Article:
Certain individuals may be able to qualify for a
drug diversion program as an alternative form of sentencing rather than face other penalties of a
drug crime conviction such as fines and jail time. Under California Penal Code (CPC)
1000 of the California Statutes, those who qualify may be able to secure
a sentence involving drug counseling or rehabilitation. Specifically,
California refers to this provision as a Deferred Entry of Judgment (DEJ).
Not all drug offenders can qualify for this program.
The first qualifying standard that must be met is that the individual must
agree to a guilty plea. While this does not sound like a favorable option,
it can mean the difference between imprisonment and the alternative of
drug counseling. By pleading guilty to your drug offenses, you may be
able to secure the opportunity to enter into DEJ. The reason this type
of diversion program is referred to as "deferred" is because
sentencing in these cases is not final.
For example, if you were charged with simple
possession of heroin and you pled guilty in order to qualify for the DEJ program,
your sentencing would be withheld until after a certain period. An easy
way to look at it is as a "suspended" sentencing until the offender
successfully completed their drug diversion program. If the offender is
granted DEJ but fails to comply with drug counseling or is arrested at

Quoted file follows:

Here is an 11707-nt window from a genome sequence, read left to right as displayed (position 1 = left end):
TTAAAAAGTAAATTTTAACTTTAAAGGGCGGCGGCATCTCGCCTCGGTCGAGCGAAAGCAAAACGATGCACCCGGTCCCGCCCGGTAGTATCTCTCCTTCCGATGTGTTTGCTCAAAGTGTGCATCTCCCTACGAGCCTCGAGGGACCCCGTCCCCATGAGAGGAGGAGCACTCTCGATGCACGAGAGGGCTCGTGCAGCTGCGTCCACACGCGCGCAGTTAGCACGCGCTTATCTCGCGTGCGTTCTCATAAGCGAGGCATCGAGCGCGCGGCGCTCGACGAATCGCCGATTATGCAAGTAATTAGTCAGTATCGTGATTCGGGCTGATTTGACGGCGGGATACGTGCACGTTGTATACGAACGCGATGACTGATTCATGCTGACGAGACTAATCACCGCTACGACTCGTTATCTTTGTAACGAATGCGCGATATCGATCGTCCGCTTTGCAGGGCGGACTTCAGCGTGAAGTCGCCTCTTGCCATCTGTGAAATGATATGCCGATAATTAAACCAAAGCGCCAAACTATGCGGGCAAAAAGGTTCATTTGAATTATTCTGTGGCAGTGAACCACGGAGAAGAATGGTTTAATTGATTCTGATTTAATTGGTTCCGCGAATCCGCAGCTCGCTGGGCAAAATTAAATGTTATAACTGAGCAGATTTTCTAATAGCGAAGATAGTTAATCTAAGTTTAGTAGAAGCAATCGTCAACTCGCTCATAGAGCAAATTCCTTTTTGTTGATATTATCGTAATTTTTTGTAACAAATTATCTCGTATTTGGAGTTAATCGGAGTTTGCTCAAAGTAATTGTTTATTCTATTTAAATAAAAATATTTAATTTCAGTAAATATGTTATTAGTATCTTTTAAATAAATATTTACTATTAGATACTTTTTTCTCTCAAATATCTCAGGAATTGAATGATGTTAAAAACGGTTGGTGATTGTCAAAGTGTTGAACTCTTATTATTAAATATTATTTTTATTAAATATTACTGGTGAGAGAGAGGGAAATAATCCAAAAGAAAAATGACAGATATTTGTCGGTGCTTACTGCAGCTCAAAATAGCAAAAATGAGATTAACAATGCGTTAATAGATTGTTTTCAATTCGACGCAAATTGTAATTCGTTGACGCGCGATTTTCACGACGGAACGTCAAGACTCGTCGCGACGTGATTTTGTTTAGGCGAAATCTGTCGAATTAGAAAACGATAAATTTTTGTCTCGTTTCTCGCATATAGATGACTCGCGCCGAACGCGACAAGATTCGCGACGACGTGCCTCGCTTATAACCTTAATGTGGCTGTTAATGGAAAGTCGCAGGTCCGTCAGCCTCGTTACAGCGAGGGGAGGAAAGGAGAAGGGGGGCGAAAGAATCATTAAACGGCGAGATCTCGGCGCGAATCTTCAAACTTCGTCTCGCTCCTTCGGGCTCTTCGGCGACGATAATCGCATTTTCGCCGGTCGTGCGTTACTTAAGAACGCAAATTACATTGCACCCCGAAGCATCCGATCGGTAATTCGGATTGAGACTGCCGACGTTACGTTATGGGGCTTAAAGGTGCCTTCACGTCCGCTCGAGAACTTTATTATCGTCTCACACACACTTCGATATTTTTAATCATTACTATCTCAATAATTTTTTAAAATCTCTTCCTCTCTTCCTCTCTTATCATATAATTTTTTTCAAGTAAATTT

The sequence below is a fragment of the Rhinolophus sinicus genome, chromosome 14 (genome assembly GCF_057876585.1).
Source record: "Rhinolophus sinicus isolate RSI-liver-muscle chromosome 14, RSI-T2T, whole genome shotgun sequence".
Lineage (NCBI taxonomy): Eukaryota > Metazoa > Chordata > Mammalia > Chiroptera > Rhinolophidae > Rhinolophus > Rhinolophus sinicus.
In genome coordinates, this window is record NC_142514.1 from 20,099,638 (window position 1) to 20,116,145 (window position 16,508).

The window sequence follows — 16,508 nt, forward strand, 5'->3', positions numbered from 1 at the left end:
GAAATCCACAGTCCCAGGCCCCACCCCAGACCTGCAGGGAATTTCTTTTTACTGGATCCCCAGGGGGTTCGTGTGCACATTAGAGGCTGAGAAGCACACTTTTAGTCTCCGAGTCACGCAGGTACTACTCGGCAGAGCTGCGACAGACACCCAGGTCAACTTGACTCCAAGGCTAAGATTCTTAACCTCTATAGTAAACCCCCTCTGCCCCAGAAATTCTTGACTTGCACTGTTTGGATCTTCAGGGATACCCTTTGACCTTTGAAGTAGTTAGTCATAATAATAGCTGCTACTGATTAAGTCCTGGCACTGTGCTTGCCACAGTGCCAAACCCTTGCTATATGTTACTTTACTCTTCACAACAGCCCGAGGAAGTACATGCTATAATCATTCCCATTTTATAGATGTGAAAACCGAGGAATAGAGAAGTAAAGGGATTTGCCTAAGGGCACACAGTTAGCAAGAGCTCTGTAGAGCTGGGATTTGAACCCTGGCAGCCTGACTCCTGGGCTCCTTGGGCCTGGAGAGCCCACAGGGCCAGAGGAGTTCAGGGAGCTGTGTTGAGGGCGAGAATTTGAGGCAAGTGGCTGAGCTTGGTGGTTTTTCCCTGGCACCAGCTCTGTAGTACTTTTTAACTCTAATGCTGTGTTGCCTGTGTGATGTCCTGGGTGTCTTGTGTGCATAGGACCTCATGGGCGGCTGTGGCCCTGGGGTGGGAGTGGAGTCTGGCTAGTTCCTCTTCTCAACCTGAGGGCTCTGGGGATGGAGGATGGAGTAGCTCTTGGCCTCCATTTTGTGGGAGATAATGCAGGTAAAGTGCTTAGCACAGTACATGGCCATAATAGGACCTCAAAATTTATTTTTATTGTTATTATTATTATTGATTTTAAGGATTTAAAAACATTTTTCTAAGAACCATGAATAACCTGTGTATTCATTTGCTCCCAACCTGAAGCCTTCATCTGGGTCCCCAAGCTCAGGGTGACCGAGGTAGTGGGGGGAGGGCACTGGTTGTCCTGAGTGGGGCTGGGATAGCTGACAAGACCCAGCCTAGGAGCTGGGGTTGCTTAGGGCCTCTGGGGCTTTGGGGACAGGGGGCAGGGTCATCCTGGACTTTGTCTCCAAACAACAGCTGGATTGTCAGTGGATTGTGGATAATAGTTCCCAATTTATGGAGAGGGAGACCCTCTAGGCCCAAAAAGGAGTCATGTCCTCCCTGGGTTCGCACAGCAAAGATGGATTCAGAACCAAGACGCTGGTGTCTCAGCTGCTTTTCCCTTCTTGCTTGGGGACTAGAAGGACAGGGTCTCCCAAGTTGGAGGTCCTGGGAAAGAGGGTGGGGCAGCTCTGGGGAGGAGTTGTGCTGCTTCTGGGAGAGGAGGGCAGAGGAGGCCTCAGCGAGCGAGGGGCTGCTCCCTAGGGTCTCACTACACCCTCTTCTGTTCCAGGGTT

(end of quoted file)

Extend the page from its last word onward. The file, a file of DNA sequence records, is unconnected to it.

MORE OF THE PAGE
some point during this period, then sentencing may still include imprisonment.
By hiring a drug crimes attorney, they can advise you on all the necessary
steps that you must take in order to successfully complete drug counseling
through the drug diversion program. For example, your attorney will be
able to inform you as to when you are required to attend drug treatment,
when you are required to appear in court and when you may have to go in
for drug testing.
What does it mean to successfully completed a drug diversion program as
an alternative form of sentencing? In these cases, the criminal drug crimes
are completely dismissed. This means that this drug conviction will never
appear on their criminal record. In order to find out whether or not you
might qualify for this type of program, CPC 1000 details the qualifying
drug offenses. This can include, but is not limited to, possession of
cannabis, cultivation of cannabis for personal use, possession of
prescription drugs without a prescription.
There are also additional requirements in order to qualify for California's
Deferred Entry of Judgment (DEJ) program. For example, the offender must
have no prior drug-related convictions on their record. If the drug crime
involved the use of violence or excessive force, then the offender likely
will not qualify. Another qualifying factor is the successful completion
of all prior parole or probation sentencing. The option of a drug diversion
program will differ from case to case.
To learn whether or not you might qualify for a DEJ so that you do not
have to face sentencing that involves imprisonment and heavy fines, please
get in touch with our firm today. At The Law Office of Barney B. Gibbs,
we have years of experience defending those arrested for drug and related
offenses. We are one of Orange County's premiere criminal defense
law firms and you can trust us to provide strong representation of your
case so that you get the best outcome possible. To learn more,
contact us today for a free consultation!